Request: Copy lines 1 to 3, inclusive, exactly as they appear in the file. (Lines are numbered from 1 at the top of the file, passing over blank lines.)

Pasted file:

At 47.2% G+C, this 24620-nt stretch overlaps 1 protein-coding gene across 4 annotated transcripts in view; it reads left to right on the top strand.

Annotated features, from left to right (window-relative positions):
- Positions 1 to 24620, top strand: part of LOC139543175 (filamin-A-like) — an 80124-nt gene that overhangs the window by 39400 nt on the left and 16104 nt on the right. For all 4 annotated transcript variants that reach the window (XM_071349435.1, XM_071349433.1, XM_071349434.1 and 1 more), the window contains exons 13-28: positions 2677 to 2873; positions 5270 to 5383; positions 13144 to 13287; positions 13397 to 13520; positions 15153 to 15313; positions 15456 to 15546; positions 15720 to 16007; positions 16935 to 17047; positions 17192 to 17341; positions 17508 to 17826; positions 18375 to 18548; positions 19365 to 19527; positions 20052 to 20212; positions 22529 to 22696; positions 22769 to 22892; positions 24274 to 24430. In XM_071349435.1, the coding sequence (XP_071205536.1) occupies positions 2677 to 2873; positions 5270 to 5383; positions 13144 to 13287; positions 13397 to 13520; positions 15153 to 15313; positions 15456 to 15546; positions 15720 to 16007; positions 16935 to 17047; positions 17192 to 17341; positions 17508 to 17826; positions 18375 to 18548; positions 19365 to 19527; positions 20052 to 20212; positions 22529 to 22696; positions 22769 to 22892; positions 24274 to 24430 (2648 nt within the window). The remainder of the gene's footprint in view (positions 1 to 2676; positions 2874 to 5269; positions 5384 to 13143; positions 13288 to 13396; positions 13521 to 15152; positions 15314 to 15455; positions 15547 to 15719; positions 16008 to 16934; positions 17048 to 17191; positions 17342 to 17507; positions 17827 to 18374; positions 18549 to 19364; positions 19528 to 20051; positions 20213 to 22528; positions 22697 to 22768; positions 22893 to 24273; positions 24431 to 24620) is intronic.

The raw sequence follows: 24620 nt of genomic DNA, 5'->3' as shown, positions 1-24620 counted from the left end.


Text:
At 47.2% G+C, this 24620-nt stretch overlaps 1 protein-coding gene across 4 annotated transcripts in view; it reads left to right on the top strand.

Annotated features, from left to right (window-relative positions):
- Positions 1 to 24620, top strand: part of LOC139543175 (filamin-A-like) — an 80124-nt gene that overhangs the window by 39400 nt on the left and 16104 nt on the right. For all 4 annotated transcript variants that reach the window (XM_071349435.1, XM_071349433.1, XM_071349434.1 and 1 more), the window contains exons 13-28: positions 2677 to 2873; positions 5270 to 5383; positions 13144 to 13287; positions 13397 to 13520; positions 15153 to 15313; positions 15456 to 15546; positions 15720 to 16007; positions 16935 to 17047; positions 17192 to 17341; positions 17508 to 17826; positions 18375 to 18548; positions 19365 to 19527; positions 20052 to 20212; positions 22529 to 22696; positions 22769 to 22892; positions 24274 to 24430. In XM_071349435.1, the coding sequence (XP_071205536.1) occupies positions 2677 to 2873; positions 5270 to 5383; positions 13144 to 13287; positions 13397 to 13520; positions 15153 to 15313; positions 15456 to 15546; positions 15720 to 16007; positions 16935 to 17047; positions 17192 to 17341; positions 17508 to 17826; positions 18375 to 18548; positions 19365 to 19527; positions 20052 to 20212; positions 22529 to 22696; positions 22769 to 22892; positions 24274 to 24430 (2648 nt within the window). The remainder of the gene's footprint in view (positions 1 to 2676; positions 2874 to 5269; positions 5384 to 13143; positions 13288 to 13396; positions 13521 to 15152; positions 15314 to 15455; positions 15547 to 15719; positions 16008 to 16934; positions 17048 to 17191; positions 17342 to 17507; positions 17827 to 18374; positions 18549 to 19364; positions 19528 to 20051; positions 20213 to 22528; positions 22697 to 22768; positions 22893 to 24273; positions 24431 to 24620) is intronic.